19th Century Exploration
Although the Napoleonic Wars distracted the attention of Europe from exploratory work in Africa, those wars nevertheless exercised great influence on the future of the continent, both in Egypt and South Africa. The occupation of Egypt (1798–1803), first by France and then by Great Britain, resulted in an effort by the Ottoman Empire to regain direct control over that country. In 1811, Mehemet Ali established an almost independent state, and from 1820 onward established Egyptian rule over the eastern Sudan. In South Africa, the struggle with Napoleon caused the United Kingdom to take possession of the Dutch settlements at the Cape. In 1814, Cape Colony, continuously occupied by British troops since 1806, was formally ceded to the British crown.
Meanwhile, considerable changes had been made in other parts of the continent. The occupation of Algiers by France in 1830 put an end to the piracy of the Barbary states. Egyptian authority continued to expand southward, with the consequent additions to knowledge of the Nile. The city of Zanzibar, on the island of that name, rapidly attained importance. Accounts of a vast inland sea and the discovery of the snow-clad mountains of Kilimanjaro in 1840–1848 stimulated European desire for further knowledge about Africa.
In the mid-19th century, Protestant missions were carrying on active work on the Guinea coast, in South Africa, and in the Zanzibar dominions. Missionaries visited little-known regions and peoples, and in many instances became explorers and pioneers of trade and empire. David Livingstone, a Scottish missionary, had been engaged since 1840 in work north of the Orange River. In 1849, Livingstone crossed the Kalahari Desert from south to north and reached Lake Ngami. Between 1851 and 1856, he traversed the continent from west to east, discovering the great waterways of the upper Zambezi River. In November 1855, Livingstone became the first European to see the famous Victoria Falls, named after the Queen of the United Kingdom. From 1858 to 1864, the lower Zambezi, the Shire River, and Lake Nyasa were explored by Livingstone. Nyasa was first reached by the confidential slave of António da Silva Porto, a Portuguese trader established at Bié in Angola who crossed Africa during 1853–1856 from Benguella to the mouth of the Rovuma. A prime goal for explorers was to locate the source of the River Nile. Expeditions by Burton and Speke (1857–1858) and Speke and Grant (1863) located Lake Tanganyika and Lake Victoria. It was eventually proved to be the latter from which the Nile flowed.
Henry Morton Stanley, who had in 1871 succeeded in finding and supporting Livingstone (originating the famous line “Dr. Livingstone, I presume”), started again for Zanzibar in 1874. In one of the most memorable exploring expeditions in Africa, Stanley circumnavigated Victoria Nyanza (Lake Victoria) and Lake Tanganyika. Striking farther inland to the Lualaba, he followed that river down to the Atlantic Ocean—which he reached in August 1877—and proved it to be the Congo.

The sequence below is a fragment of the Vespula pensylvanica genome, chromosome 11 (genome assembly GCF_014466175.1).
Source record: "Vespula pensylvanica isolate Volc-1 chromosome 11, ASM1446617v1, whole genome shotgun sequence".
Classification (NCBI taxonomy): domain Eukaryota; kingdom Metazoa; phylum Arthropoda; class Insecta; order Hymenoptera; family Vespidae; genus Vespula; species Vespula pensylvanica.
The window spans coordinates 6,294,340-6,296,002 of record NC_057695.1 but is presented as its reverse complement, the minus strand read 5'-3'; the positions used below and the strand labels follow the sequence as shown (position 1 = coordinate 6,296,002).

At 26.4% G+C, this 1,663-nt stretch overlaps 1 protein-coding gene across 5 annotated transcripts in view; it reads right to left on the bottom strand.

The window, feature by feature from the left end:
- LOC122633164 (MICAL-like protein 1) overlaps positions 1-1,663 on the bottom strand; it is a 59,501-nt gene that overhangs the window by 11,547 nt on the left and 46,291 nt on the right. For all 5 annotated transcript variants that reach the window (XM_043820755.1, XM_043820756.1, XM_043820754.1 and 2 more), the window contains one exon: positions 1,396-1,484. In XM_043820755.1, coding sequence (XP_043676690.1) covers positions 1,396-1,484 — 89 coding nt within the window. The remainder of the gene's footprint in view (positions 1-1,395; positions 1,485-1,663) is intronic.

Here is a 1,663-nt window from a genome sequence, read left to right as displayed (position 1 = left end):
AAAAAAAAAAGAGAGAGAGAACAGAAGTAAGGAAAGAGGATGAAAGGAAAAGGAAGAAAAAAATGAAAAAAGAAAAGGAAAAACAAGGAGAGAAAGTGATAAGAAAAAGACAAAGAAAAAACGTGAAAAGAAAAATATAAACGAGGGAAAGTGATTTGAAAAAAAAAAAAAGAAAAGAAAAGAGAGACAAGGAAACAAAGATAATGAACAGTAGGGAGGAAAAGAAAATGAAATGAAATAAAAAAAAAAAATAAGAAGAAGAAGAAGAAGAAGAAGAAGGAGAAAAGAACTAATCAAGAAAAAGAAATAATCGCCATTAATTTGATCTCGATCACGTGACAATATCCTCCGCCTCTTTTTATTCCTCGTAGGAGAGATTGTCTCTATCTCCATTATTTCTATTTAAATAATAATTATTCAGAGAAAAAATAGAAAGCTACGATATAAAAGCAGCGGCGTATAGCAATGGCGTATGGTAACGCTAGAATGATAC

In 1895, the British South Africa Company hired the American scout Frederick Russell Burnham to look for minerals and ways to improve river navigation in the central and southern Africa region. Burnham oversaw and led the Northern Territories British South Africa Exploration Company expedition that first found major copper deposits north of the Zambezi in North-Eastern Rhodesia. Along the Kafue River, Burnham saw many similarities to copper deposits he had worked in the United States and encountered native peoples wearing copper bracelets. Copper rapidly became the primary export of Central Africa and remains essential to the economy today.
Explorers were also active in other parts of the continent. Southern Morocco, the Sahara, and the Sudan were traversed in many directions between 1860 and 1875 by Georg Schweinfurth and Gustav Nachtigal. These travelers not only added considerably to geographical knowledge, but obtained invaluable information concerning the people, languages, and natural history of the countries in which they sojourned. Among the discoveries of Schweinfurth was one that confirmed Greek legends of the existence beyond Egypt of a ” pygmy race.” But the first western discoverer of the pygmies of Central Africa was Paul Du Chaillu, who found them in the Ogowe district of the west coast in 1865, five years before Schweinfurth’s first meeting with them. Du Chaillu had previously, through journeys in the Gabon region between 1855 and 1859, confirmed existence of the gorilla, previously thought to be a legend by Europeans.
Involvement in Africa before 1884
Before the Berlin Conference, European colonization of Africa was present but limited, with only 10% of Africa under European control in 1870. In the 1870s the “Scramble for Africa” began in earnest, with 90% of Africa under European control by World War I.
Describe the ways Europe was already involved in Africa prior to the Berlin Conference
- Before the conference, European diplomacy treated African indigenous people in the same manner as the New World natives, forming trading relationships with the indigenous chiefs.
- With the exception of trading posts along the coasts used to trade goods and slaves around the world, the continent was essentially ignored until the second half of the 19th century.
- Even as late as the 1870s, European states still controlled only 10% of the African continent; by WWI, Europe controlled 90% of Africa.
- Prior to the Berlin Conference of 1884, which formalized the “Scramble for Africa,” colonies had been formed throughout Africa on a smaller scale.
- Most notably, King Leopold II explored and colonized the Congo as a private venture with the aid of explorer Morton Stanley.